Public to decide if graffiti is art? (Wednesday 2 September 2009)

compiled by Niamh Dunphy
A public vote will be put forth by the Bristol City Council to determine whether murals appearing on buildings and walls around the city will be classified as street art or graffiti.
As part of the policy, Bristol council's street cleaners will not take action if the public decide the graffiti is good enough to keep.
 The graffiti by Banksy that sparked public debate whether it was art or vandalism in 2005; image held here
The graffiti by Banksy that sparked public debate whether it was art or vandalism in 2005; image held here

The debate was prompted by a Banksy work that appeared on a council-owned building in 2005.  The work shows a naked man hanging from a window while his lover's partner looks for him.  The council set up an on-line poll which resulted in 93% of people wanting to keep it.
The vote will now be extended to all street art across the city; however, offensive and disagreeable graffiti will be removed by the council.
According to the plan, the council will not remove the graffiti if the public sees it as a "positive contribution to the local environment" and if the property owner has no objections.
Bristol City Council have faced embarrassment in the past after street cleaners covered a 10-year-old Banksy, worth £100,000 in March 2007, in black paint.  The public was outraged and as a result, all Banksy works are to be preserved.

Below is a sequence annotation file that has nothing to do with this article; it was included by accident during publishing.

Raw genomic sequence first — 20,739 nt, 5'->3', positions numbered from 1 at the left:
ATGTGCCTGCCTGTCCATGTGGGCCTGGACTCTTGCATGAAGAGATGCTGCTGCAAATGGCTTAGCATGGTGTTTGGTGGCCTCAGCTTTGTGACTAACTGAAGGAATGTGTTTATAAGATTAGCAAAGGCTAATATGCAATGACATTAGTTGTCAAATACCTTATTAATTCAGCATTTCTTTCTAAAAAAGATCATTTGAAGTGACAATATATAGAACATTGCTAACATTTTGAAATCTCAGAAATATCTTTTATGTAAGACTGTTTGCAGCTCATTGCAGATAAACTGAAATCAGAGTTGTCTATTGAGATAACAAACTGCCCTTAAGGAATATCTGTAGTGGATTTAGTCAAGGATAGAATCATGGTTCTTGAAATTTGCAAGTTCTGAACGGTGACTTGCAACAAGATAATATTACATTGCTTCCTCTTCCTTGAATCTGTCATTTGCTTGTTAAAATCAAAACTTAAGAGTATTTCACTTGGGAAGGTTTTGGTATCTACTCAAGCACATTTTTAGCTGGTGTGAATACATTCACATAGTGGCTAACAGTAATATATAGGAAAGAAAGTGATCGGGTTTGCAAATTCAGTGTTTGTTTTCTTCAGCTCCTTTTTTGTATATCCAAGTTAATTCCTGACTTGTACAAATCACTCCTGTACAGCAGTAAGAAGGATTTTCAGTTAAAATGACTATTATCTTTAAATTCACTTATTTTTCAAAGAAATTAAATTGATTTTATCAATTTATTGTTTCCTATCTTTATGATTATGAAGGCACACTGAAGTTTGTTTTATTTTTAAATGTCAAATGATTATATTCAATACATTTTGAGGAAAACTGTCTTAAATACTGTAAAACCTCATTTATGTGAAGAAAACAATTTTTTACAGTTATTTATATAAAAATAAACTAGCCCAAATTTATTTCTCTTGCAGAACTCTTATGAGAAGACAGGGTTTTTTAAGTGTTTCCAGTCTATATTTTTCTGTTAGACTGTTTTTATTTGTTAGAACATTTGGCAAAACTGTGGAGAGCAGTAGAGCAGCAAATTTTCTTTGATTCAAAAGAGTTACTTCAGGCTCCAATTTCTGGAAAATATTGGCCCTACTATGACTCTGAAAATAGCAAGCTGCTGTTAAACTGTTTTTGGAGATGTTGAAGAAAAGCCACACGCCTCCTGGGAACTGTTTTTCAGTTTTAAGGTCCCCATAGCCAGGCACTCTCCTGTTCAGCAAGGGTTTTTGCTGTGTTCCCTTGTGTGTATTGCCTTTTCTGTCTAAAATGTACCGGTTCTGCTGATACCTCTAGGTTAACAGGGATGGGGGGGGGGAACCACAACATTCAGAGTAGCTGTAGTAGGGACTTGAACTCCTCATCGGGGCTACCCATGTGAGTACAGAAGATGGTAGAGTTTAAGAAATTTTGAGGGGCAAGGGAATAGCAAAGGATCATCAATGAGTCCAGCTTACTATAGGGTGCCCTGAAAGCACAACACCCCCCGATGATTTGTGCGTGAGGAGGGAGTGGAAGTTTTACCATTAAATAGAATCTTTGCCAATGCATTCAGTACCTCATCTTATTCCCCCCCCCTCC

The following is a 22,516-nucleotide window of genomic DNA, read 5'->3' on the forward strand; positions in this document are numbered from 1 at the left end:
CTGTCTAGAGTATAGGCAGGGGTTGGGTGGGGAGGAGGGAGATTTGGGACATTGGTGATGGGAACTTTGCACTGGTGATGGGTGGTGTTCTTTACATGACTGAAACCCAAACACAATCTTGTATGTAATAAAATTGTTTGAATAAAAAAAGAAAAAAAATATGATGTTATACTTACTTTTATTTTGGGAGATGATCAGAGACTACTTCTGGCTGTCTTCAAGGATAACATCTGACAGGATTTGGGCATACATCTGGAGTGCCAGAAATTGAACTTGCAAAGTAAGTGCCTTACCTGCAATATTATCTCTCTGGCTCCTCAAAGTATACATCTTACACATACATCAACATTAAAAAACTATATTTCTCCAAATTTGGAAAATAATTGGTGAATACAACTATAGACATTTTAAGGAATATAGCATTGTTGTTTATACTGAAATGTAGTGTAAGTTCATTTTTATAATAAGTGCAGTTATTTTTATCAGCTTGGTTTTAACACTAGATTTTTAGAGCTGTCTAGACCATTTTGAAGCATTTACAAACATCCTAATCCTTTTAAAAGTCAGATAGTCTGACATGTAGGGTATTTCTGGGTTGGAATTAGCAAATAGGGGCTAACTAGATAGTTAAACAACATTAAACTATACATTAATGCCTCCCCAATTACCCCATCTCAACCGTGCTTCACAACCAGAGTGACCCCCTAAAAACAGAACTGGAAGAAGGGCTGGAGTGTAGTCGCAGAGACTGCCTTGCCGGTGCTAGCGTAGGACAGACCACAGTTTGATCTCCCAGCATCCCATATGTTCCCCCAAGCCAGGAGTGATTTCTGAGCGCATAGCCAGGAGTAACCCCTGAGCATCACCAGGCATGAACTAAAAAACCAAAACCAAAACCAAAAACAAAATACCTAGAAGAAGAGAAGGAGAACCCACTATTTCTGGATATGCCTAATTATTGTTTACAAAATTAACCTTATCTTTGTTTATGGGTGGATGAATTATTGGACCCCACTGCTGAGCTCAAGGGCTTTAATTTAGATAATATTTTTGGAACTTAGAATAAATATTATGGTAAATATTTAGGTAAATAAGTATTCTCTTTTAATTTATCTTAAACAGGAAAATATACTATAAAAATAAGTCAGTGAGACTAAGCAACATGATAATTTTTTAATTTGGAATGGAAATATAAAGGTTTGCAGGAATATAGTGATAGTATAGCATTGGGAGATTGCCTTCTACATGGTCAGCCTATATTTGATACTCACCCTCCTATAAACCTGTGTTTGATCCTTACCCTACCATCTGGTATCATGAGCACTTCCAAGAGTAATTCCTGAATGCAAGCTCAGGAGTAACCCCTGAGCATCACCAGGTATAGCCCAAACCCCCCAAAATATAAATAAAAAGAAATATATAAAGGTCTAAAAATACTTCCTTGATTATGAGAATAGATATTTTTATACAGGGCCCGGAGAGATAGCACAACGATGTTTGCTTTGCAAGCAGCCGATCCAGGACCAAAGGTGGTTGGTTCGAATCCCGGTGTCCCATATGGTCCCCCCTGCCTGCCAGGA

The Bristol Museum vs Banksy show that people have queued for hours to see; image held here
The Bristol Museum vs Banksy show that people have queued for hours to see; image held here

Last June, the exhibition Bristol Museum vs Banksy opened with huge success.  With over 250,000 people came to see the show, often queuing for hours.  The cheeky graffiti artist mixed his own work with the museum's collection.
Bristol Council will consider the graffiti-saving proposal on 15 September.
Sources: http://www.telegraph.co.uk/culture/art/art-reviews/5542684/Banksy-versus-Bristol-Museum-review.html, http://www.telegraph.co.uk/news/uknews/6116779/Is-graffiti-art-Public-to-decide.html